The MBA Facilities Arms Race

In the ever-increasing competition among the world’s top business schools, there are several ways each school tries to stand out from the crowd.  For the longest time, the best schools could rely on reputation alone, and the flood of top students matriculating at these schools coupled with the incredible opportunities for graduates with top firms on the back end made for a nearly permanent lofty position in the rankings tables. 

As the demand for the MBA heated up, however, and the philanthropic investment in these schools climbed, each program found itself with plenty of money in their endowment pool to plow back into the program.  What has resulted is a facilities arms race that now extends well beyond the top ten or twenty business schools. 

Yes, even business schools you may never have heard of now have buildings and experiential education offerings that would rival the most expensive institution out there—public or private, and we can all thank the boom-boom bull market of the late 1990s for much of this explosion in fantasy facilities. 

Since donors’ gifts correlate with rising economic conditions, the upswing in financial markets during the new millennium (notwithstanding the great recession of 2008) has been astronomical.  As an example, every single public and private business school in the top 25 is now named for a donor, which was not the case just ten years ago.  A small endowment for even a lower-ranked top 25 school is now $100MM.  Harvard Business School’s endowment now tops three billion dollars. 

One might naturally assume that the schools with the most money would have the best facilities.

As it turns out, the Economist did a study of MBA graduates and asked them to rank their facilities and administrative support.  Granted, this study is highly subjective, since it relied upon students’ opinions about their own school to drive results, however it is interesting to see which schools came out on top---most notably, the schools with the highest endowments did not necessarily make the list of best facilities.  In fact, out of the top ten schools in the facilities study, only three schools were also in the top ten overall:  Darden, Tuck and Booth. 

But what does it mean to have killer MBA facilities? 

After all, a business school is not medical school, with operating rooms and cryogenic cadaver chillers.  Nor is it an engineering school, with wind tunnels and nano-tech clean rooms.  If you think about it, the only thing you really need for business school is a world class faculty, some desks in a climate controlled room and a good internet connection.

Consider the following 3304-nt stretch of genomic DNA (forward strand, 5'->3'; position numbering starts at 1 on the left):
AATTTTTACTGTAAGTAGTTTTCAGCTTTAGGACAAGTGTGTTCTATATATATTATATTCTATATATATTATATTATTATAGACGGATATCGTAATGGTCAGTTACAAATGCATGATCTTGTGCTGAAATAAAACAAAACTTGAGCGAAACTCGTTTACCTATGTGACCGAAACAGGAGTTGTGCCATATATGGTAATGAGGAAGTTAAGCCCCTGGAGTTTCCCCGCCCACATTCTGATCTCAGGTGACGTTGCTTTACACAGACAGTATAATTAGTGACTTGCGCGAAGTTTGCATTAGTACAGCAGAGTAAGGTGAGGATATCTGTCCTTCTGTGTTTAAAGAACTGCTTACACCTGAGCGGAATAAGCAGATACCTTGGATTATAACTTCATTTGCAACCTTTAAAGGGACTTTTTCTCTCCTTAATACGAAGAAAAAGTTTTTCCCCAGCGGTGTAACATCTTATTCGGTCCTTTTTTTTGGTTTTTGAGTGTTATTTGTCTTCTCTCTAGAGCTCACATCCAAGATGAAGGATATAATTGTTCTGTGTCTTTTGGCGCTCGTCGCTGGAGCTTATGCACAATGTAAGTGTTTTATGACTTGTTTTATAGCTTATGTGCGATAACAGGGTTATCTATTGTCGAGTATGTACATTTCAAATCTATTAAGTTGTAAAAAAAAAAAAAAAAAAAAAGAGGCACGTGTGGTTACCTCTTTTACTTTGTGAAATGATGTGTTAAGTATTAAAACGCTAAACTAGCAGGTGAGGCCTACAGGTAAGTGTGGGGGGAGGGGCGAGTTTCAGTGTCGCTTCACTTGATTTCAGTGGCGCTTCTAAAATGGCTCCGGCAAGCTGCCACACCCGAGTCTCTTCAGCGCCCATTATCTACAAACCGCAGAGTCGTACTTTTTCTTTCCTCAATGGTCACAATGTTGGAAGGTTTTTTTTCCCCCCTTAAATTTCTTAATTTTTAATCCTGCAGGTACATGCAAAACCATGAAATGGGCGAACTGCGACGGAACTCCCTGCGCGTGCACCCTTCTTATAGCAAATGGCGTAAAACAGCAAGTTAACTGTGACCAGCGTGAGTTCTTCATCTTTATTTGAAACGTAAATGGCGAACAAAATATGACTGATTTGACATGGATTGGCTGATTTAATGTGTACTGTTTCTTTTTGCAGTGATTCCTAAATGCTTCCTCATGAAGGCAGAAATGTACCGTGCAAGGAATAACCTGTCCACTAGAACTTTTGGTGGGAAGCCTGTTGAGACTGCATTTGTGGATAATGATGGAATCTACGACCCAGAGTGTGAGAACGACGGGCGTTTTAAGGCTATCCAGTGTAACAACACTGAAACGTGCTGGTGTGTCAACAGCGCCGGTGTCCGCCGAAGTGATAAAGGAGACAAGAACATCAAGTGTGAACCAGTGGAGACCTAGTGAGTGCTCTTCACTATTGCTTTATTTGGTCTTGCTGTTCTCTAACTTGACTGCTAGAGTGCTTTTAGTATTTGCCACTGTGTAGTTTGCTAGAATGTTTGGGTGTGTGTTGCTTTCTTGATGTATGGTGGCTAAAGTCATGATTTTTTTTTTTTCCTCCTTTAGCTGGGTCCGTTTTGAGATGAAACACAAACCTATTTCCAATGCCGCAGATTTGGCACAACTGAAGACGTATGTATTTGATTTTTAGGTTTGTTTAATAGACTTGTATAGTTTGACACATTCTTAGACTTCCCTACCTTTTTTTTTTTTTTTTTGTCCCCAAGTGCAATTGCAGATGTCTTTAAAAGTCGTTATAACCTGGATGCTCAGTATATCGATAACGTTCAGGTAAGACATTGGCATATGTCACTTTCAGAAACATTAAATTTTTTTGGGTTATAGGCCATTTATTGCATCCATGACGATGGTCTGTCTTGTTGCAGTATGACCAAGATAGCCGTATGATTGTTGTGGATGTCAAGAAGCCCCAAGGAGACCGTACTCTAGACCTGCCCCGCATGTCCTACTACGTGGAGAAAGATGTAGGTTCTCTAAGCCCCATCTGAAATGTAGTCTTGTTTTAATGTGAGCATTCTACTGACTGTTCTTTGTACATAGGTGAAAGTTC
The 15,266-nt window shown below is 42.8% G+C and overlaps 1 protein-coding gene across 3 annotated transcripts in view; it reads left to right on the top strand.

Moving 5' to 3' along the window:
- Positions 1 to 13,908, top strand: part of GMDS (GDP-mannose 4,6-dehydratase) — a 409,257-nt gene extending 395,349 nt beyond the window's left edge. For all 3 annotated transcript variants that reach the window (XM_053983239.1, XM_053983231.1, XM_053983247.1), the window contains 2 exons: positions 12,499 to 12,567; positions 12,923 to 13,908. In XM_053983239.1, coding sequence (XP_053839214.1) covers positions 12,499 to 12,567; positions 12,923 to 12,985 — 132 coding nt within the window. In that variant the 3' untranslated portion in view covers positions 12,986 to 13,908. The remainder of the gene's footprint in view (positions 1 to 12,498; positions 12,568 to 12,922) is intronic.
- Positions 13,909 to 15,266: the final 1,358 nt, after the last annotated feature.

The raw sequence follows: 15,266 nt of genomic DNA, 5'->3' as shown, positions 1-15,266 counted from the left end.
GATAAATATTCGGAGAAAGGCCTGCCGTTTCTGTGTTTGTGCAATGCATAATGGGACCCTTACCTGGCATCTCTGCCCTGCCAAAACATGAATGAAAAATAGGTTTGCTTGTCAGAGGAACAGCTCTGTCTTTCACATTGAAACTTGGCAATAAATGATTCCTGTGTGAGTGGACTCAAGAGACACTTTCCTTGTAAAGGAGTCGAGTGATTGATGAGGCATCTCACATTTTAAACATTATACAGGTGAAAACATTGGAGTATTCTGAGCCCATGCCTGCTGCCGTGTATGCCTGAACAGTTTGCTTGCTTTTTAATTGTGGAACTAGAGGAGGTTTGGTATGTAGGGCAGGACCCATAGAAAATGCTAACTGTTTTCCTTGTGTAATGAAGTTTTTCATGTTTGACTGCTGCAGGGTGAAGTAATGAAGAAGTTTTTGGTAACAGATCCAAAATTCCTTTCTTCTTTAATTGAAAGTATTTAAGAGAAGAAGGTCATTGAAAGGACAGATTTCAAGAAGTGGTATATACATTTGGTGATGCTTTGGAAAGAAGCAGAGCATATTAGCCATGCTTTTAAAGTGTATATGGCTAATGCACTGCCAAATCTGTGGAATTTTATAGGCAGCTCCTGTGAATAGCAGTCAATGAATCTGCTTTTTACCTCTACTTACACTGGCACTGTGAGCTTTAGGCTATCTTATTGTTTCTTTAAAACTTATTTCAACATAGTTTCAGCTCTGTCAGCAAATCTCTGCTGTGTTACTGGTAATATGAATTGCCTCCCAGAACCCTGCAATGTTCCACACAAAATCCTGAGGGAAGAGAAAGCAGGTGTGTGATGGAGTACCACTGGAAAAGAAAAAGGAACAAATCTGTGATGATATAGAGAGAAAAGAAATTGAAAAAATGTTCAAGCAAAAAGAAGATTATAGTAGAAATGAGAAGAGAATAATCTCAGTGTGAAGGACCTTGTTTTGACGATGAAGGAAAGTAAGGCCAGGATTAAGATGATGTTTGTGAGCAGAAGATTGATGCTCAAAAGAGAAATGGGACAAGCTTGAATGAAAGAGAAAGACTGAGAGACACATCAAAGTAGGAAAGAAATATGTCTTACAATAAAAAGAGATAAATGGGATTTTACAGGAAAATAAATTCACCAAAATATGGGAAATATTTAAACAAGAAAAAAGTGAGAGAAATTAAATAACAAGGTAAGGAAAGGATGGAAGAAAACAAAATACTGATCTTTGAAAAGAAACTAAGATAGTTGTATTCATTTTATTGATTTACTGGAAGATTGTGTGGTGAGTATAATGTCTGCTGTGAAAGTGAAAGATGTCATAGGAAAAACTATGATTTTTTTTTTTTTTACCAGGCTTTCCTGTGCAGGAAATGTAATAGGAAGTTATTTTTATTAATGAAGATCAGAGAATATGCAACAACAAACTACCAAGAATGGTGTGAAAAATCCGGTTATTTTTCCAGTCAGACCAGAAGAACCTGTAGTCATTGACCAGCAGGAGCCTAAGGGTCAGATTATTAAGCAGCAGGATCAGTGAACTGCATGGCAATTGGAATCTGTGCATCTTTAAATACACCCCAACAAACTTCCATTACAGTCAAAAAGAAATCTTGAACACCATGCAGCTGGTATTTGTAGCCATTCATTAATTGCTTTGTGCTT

Something interesting about the study was that the actual facilities themselves seemed to be less important to the respondents than the staff who ran them. 

It appears that accessibility and know-how of the business school employees played a large roll in how students felt about the overall educational experience.  Building out a well-trained and responsive staff has been just as prolific as building out a physical building, complete with the requisite stadium-style seating and high-tech projectors and smart boards.  Some recent data indicates more than 50% staff growth in many business schools over the past five years alone.  Apparently

When considering the superiority of a school’s experience for the student, one must also take the geographic location of a school into account. 

For example, Tuck offers underground tunnels to connect buildings together on its campus, which offers rather brutal winter weather.  This could have resulted in extreme gratefulness on the part of MBA students who valued not having to bundle up between classes in order to get around, and may have played into why the Tuck School of Business was the highest ranked U.S. b-school in the survey. 

The modern student is approaching almost epicurean status in many ways, so dining facilities and having a Starbucks or a bar and grill actually integrated into the building can go a long way towards someone feeling satisfied with their b-school experience (incidentally, the Scheller College of Business at Georgia Tech in Atlanta, Georgia has both).  In the end, a balance between comfortable, modernized buildings and a friendly and available staff seem to be the right mix for how students perceive their school’s facilities.  Only an in-person visit can give you the real feel for both these attributes, so make sure you are thinking about a visitation strategy as application season approaches.